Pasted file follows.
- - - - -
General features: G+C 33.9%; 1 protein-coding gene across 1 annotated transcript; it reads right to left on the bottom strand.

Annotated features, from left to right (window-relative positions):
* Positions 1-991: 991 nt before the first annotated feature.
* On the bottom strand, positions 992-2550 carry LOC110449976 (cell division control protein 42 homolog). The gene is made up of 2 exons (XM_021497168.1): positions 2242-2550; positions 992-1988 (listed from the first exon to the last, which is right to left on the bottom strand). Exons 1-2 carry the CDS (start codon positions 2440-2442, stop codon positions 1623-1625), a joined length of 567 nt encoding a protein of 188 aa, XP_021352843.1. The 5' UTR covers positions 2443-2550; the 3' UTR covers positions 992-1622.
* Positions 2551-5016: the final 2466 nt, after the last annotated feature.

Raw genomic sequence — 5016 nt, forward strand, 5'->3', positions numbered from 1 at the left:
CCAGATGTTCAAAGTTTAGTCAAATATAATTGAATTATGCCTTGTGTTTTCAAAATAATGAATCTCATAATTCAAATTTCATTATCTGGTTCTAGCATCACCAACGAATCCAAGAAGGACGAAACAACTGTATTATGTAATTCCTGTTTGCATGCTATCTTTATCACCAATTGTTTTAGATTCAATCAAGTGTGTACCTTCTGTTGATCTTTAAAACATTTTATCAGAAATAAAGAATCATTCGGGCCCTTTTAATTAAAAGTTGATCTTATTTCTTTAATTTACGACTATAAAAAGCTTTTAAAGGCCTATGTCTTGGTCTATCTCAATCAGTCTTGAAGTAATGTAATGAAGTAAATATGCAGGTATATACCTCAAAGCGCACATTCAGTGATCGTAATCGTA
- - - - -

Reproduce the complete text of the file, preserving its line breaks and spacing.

General features: G+C 33.9%; 1 protein-coding gene across 1 annotated transcript; it reads right to left on the bottom strand.

Annotated features, from left to right (window-relative positions):
* Positions 1-991: 991 nt before the first annotated feature.
* On the bottom strand, positions 992-2550 carry LOC110449976 (cell division control protein 42 homolog). The gene is made up of 2 exons (XM_021497168.1): positions 2242-2550; positions 992-1988 (listed from the first exon to the last, which is right to left on the bottom strand). Exons 1-2 carry the CDS (start codon positions 2440-2442, stop codon positions 1623-1625), a joined length of 567 nt encoding a protein of 188 aa, XP_021352843.1. The 5' UTR covers positions 2443-2550; the 3' UTR covers positions 992-1622.
* Positions 2551-5016: the final 2466 nt, after the last annotated feature.

Raw genomic sequence — 5016 nt, forward strand, 5'->3', positions numbered from 1 at the left:
CCAGATGTTCAAAGTTTAGTCAAATATAATTGAATTATGCCTTGTGTTTTCAAAATAATGAATCTCATAATTCAAATTTCATTATCTGGTTCTAGCATCACCAACGAATCCAAGAAGGACGAAACAACTGTATTATGTAATTCCTGTTTGCATGCTATCTTTATCACCAATTGTTTTAGATTCAATCAAGTGTGTACCTTCTGTTGATCTTTAAAACATTTTATCAGAAATAAAGAATCATTCGGGCCCTTTTAATTAAAAGTTGATCTTATTTCTTTAATTTACGACTATAAAAAGCTTTTAAAGGCCTATGTCTTGGTCTATCTCAATCAGTCTTGAAGTAATGTAATGAAGTAAATATGCAGGTATATACCTCAAAGCGCACATTCAGTGATCGTAATCGTA